It has been over 5 years since I moved from R&D and manufacturing roles to continuous improvement, both leading projects and supporting Lean Six Sigma deployment. As a CI professional, what I enjoy most is the opportunity to work on the most challenging issues facing the organization, to learn and improve myself by practicing the methodologies every day, and to see the impact on the organization and people.I cannot see myself working without the methodologies and wish I learned them earlier. However, my personal experience also shows that Lean Six Sigma is hard and often very frustrating. It takes more than a few weeks of training and a couple of projects to make someone a Black Belt.

There are many ways a LSS project or deployment can fail. But the worst (and most unfortunate) failure mode in my opinion is not selecting the right people for a continuous improvement role, especially at the beginning of a Lean Six Sigma deployment. Without applying the rigor of Six Sigma, I have seen significant differences in results between those I call “the natural” Black Belts and those who are not, even in the same organization or external environment where they face the same deployment issues, such as sponsorship and project selection.

The naturals seem to have all the qualities required to be an effective Black Belt BEFORE they are introduced to LSS. They help develop sponsorship and improve project charters. They are change agents enabled by Lean Six Sigma methodologies. At the other end are people who “just don’t get it,” despite personal efforts and mentoring. They passively follow the steps and mechanically apply tools, and many are only able to reach a superficial level of understanding of the methodologies.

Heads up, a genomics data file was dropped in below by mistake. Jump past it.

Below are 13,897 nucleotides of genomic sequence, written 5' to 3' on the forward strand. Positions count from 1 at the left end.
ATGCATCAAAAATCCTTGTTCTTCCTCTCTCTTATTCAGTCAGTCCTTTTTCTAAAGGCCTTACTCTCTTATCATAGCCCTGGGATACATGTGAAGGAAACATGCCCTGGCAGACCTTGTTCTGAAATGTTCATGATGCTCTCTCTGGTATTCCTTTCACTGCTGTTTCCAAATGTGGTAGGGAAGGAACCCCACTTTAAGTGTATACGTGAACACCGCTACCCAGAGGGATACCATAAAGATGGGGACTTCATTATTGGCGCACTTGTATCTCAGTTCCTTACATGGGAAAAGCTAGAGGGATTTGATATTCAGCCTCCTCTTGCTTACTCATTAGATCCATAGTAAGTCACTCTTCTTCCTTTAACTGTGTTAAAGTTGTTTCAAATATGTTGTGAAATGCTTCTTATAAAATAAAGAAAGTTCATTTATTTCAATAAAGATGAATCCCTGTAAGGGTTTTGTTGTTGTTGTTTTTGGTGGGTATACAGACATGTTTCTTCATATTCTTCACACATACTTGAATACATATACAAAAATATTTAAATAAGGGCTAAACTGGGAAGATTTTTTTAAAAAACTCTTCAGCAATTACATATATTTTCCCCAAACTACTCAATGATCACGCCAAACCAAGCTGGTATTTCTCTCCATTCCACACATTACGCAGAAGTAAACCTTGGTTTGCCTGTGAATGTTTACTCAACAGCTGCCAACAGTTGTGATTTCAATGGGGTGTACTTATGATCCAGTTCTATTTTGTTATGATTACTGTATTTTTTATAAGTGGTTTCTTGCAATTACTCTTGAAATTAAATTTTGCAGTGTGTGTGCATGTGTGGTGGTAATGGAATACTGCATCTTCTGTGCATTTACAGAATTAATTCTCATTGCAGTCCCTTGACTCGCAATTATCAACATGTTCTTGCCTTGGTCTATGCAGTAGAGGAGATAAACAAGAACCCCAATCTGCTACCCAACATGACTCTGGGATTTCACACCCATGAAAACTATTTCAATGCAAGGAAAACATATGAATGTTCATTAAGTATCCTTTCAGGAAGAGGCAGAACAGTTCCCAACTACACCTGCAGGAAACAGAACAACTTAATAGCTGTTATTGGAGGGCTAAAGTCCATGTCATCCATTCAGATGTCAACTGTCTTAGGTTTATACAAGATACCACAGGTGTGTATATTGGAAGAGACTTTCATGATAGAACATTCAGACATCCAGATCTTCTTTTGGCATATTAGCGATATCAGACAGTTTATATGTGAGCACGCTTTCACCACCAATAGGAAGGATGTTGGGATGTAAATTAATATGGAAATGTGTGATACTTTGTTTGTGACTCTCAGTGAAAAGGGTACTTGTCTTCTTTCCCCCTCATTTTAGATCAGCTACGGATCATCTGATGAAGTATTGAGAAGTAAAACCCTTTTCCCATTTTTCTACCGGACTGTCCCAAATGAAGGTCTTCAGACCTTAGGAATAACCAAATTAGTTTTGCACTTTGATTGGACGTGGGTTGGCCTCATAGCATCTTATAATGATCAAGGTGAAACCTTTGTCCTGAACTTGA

Who are those naturals? Simply put, they have technical aptitude and leadership skills. They naturally have critical thinking skills, are good with numbers, and are interested in learning and improving. More importantly, they are motivated and resilient, see problems as opportunities, and understand the human side of continuous improvement. For a deeper understanding of candidate selection, I suggest reading a few books on LSS deployment and talk to an experienced deployment leader.

Above, I called poor candidate selection the worst failure mode because it’s correctable. In his classic book, The Effective Executive: The Definitive Guide to Getting the Right Things Done, Peter Drucker introduces,

The effective executive makes strength productive. He knows that one cannot build on weakness. To achieve results, one has to use all the available strengths the strengths of associates, the strengths of the superiors, and one’s own strengths. These strengths are the true opportunities. To make strength productive is the unique purpose of organization. It cannot, of course, overcome the weaknesses with which each of us is abundantly endowed. But it can make them irrelevant. Its task is to use the strength of each man as a building block for joint performance.

So the challenge for the leaders is to identify those who have the strength in continuous improvement, those I call the Six Sigma Type, and make them more productive.

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